Matrine in combination with cisplatin inhibits tumor growth

Matrine + cisplatin was administered in HepG2-transplanted nude mouse model to observe its effect on tumor progression. The results demonstrated that treatment with matrine significantly decreased tumor volume compared with NS or cisplatin groups. In addition, the tumor growth rate was significantly decreased in mice treated with matrine + cisplatin compared with NS group (Fig. 2A-C). Furthermore, as presented in Fig. 2D, the tumor weight of mice treated with matrine (0.15±0.018 g), cisplatin (0.06±0.006 g) and matrine + cisplatin (0.04±0.005 g) was significantly decreased compared with NS group (0.24±0.02 g). Furthermore, treatment with matrine + cisplatin resulted in tumor inhibition rate of 83.3%, whereas treatment with matrine- and cisplatin-alone resulted in inhibition rates of 37.5 and 75%, respectively, in HepG2-transplanted nude mice (Fig. 2E).

Tumor tissue morphology

Morphology of the tumor tissue under the microscope was similar to that of the primary liver tumor. The tumor cells were of various sizes. Nuclei were stained intensely. The nucleocytoplasmic ratio was enlarged, and most of the nuclei were divided. Few tumor cells showed fatty degeneration and a transparent cytoplasm. In the NS group, a few apoptotic tumor cells were scattered in the tumor tissue. Furthermore, more apoptotic cells were seen in tumor tissue of mice treated with matrine, where sheet-like focal areas of coagulative necroses could be seen. In addition, increased apoptosis and coagulative necroses were observed in the cisplatin group, in particular in the combination group. These results suggested that matrine may promote tumor cell apoptosis when combined with cisplatin (Fig. 3).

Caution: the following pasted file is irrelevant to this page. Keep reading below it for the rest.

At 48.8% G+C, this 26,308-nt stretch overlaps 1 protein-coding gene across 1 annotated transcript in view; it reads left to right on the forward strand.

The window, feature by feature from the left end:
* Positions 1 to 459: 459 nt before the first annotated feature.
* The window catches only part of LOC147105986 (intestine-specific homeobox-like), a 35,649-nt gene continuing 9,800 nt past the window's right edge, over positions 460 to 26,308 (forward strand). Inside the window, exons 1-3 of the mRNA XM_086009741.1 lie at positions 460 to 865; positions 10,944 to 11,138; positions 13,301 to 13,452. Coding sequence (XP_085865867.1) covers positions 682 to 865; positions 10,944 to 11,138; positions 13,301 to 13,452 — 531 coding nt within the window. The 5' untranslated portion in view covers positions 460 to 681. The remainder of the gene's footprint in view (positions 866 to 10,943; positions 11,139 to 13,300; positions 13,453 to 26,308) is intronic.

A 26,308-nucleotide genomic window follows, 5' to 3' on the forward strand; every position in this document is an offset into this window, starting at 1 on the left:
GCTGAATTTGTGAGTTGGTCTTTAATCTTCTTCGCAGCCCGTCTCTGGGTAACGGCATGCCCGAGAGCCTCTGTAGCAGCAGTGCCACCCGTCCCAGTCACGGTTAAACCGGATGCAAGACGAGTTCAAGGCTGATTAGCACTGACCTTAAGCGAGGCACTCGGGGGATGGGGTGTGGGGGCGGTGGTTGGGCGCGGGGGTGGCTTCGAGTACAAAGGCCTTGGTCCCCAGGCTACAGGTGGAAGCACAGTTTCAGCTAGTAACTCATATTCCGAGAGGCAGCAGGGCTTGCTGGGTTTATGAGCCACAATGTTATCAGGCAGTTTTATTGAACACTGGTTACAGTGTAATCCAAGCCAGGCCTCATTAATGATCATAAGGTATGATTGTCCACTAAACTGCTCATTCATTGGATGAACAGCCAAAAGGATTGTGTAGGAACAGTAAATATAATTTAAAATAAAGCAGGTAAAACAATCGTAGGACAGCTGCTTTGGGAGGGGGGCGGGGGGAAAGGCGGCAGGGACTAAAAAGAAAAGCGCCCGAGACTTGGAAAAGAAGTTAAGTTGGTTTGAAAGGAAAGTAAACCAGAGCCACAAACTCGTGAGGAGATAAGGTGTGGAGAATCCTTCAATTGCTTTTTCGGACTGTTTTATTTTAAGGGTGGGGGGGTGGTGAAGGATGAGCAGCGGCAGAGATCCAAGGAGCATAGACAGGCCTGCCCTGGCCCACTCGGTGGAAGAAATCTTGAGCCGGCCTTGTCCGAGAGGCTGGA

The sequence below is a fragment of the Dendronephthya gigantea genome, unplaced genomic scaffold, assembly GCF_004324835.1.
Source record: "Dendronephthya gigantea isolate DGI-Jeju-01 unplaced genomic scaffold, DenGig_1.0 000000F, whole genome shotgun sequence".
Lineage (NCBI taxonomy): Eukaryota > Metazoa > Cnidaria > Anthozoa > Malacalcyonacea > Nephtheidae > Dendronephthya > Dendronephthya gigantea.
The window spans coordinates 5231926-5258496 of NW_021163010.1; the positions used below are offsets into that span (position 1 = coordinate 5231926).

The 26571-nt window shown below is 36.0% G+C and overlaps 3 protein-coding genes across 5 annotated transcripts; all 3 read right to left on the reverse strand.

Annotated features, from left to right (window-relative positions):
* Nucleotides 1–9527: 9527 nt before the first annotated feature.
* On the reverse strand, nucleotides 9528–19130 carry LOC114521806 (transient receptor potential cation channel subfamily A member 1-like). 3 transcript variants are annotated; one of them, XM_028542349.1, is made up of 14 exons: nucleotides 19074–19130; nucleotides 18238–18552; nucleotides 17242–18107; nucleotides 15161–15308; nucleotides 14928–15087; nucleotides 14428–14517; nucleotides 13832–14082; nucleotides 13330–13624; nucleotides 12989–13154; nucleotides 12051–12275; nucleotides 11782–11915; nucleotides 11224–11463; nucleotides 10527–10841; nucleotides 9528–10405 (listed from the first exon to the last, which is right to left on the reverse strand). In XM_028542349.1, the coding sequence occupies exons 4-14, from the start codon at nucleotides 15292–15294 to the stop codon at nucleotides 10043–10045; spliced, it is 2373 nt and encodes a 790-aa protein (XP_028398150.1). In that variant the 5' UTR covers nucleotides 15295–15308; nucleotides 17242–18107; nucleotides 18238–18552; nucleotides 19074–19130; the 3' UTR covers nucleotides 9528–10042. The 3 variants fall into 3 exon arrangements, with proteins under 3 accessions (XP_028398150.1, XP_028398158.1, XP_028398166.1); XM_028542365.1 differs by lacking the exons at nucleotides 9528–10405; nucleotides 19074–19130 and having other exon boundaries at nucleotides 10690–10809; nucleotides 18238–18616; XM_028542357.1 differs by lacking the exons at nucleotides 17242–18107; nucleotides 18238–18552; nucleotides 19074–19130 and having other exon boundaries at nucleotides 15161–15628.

Survivin is downregulated following mice treatment with matrine and cisplatin

Since survivin is associated with recurrence and therapeutic resistance in liver cancer, the present study analyzed whether matrine and cisplatin could affect survivin expression. The results demonstrated that individual treatment with matrine and cisplatin decreased the number of cells positive to survivin to 62.50±8.09 and 38.67±8.26%, respectively, compared with NS group (83.26±15.56%; Fig. 4A and B). Furthermore, the expression of survivin was significantly decreased in mice treated with matrine + cisplatin (19.58±4.52%) compared with those treated with cisplatin only (Fig. 4C and D). The results from western blotting were similar to that of IHC. In addition, the expression of XIAP, a downstream protein to survivin, was significantly downregulated following combined treatment with matrine and cisplatin (Fig. 4C and D).

Matrine in combination with cisplatin activates the caspase apoptotic pathway

To investigate the molecular mechanism underlying the anticancer role of matrine in liver cancer, the protein expression profiles of caspase-3, caspase-7 and caspase-9 was investigated in tumor tissues from mice treated with matrine, cisplatin or both. The results demonstrated that the rate of cells positive to caspase-3, caspase-7 and caspase-9 in the NS group were 21.15±3.68, 20.61±5.87 and 25.39±6.80%, respectively. However, this rate was significantly increased in the matrine (35.13±10.57, 38.45±12.08 and 28.79±10.05%, respectively), cisplatin (65.88±4.8, 47.33±10.65 and 42.09±9.19%, respectively) and combination treatment (78.26±6.09, 68.13±13.01 and 82.37±14.11%, respectively) groups compared with the NS group (Fig. 4B). The results from western blotting were consistent with that of IHC, indicating that the caspase apoptotic pathway may be activated following mice treatment with matrine and cisplatin.